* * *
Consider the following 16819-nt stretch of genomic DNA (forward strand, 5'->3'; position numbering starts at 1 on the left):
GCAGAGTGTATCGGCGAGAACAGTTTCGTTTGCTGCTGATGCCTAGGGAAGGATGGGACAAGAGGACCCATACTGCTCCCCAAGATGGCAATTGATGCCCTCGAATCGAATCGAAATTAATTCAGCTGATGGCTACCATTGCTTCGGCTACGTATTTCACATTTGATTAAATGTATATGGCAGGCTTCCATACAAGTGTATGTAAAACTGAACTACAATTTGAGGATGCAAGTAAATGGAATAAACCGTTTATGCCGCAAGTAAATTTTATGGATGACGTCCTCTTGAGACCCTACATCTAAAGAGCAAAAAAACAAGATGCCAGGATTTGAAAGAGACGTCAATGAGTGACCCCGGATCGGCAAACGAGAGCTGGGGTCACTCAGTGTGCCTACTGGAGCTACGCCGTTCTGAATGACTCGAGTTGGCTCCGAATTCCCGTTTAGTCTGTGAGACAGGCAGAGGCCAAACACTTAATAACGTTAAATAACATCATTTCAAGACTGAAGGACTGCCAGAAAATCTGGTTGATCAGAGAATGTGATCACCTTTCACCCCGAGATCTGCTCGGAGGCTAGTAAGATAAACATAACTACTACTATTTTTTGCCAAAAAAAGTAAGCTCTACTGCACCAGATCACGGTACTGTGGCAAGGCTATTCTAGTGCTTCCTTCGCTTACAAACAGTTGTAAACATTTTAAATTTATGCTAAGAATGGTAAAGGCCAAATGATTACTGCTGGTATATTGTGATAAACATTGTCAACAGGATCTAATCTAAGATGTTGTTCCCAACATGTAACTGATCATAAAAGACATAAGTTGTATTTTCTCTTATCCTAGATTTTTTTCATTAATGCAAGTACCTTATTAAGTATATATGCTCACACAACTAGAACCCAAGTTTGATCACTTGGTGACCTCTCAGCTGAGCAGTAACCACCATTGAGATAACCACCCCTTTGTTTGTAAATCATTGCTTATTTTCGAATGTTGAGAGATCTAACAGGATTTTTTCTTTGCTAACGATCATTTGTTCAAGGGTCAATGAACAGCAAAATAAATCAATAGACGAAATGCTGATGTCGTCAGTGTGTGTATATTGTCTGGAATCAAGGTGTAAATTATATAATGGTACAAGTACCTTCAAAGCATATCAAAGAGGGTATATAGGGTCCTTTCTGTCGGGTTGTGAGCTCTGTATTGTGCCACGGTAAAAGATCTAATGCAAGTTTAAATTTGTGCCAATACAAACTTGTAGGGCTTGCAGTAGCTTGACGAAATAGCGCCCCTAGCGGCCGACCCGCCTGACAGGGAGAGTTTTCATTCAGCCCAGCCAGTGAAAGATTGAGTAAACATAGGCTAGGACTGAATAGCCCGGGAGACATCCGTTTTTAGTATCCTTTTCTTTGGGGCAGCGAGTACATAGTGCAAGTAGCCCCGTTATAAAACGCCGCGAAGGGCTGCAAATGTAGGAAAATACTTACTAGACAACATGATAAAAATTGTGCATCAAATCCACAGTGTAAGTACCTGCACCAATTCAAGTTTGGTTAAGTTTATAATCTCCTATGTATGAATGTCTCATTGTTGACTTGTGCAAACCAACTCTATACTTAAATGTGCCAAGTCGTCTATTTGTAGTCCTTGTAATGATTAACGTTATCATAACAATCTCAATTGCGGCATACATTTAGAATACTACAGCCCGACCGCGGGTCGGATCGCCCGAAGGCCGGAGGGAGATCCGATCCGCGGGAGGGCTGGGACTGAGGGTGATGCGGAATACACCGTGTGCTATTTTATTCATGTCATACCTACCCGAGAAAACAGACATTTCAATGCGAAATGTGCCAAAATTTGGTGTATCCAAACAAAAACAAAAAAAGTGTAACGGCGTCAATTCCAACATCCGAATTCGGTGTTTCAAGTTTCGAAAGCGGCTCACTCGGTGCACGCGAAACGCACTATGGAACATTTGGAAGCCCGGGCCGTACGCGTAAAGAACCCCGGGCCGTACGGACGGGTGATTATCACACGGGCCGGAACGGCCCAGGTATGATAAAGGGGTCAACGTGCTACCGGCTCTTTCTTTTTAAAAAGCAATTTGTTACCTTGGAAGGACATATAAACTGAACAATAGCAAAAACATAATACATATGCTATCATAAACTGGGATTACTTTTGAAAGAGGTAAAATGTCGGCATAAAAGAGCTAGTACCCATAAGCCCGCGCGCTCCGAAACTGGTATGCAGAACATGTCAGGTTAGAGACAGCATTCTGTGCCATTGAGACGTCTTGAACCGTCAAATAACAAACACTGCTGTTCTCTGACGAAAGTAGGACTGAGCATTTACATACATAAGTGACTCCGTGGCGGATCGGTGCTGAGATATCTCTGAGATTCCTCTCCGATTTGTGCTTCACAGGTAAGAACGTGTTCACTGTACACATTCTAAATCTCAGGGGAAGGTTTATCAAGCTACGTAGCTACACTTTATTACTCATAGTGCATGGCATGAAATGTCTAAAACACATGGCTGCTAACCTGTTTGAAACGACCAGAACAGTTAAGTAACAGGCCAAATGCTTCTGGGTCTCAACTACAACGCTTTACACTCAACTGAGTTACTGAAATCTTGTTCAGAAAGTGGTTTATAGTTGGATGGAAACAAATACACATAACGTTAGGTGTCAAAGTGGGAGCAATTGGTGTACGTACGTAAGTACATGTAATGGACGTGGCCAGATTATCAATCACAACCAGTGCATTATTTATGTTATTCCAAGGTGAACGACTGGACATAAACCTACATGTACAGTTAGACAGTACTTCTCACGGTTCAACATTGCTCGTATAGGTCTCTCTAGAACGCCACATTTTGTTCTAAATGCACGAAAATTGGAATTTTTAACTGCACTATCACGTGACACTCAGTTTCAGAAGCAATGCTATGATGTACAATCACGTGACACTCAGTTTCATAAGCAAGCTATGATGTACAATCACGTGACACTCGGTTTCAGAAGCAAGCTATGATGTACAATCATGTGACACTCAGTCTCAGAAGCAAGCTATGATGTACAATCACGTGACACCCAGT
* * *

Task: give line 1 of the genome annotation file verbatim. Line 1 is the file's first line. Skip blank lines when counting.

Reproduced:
Consider the following 16819-nt stretch of genomic DNA (forward strand, 5'->3'; position numbering starts at 1 on the left):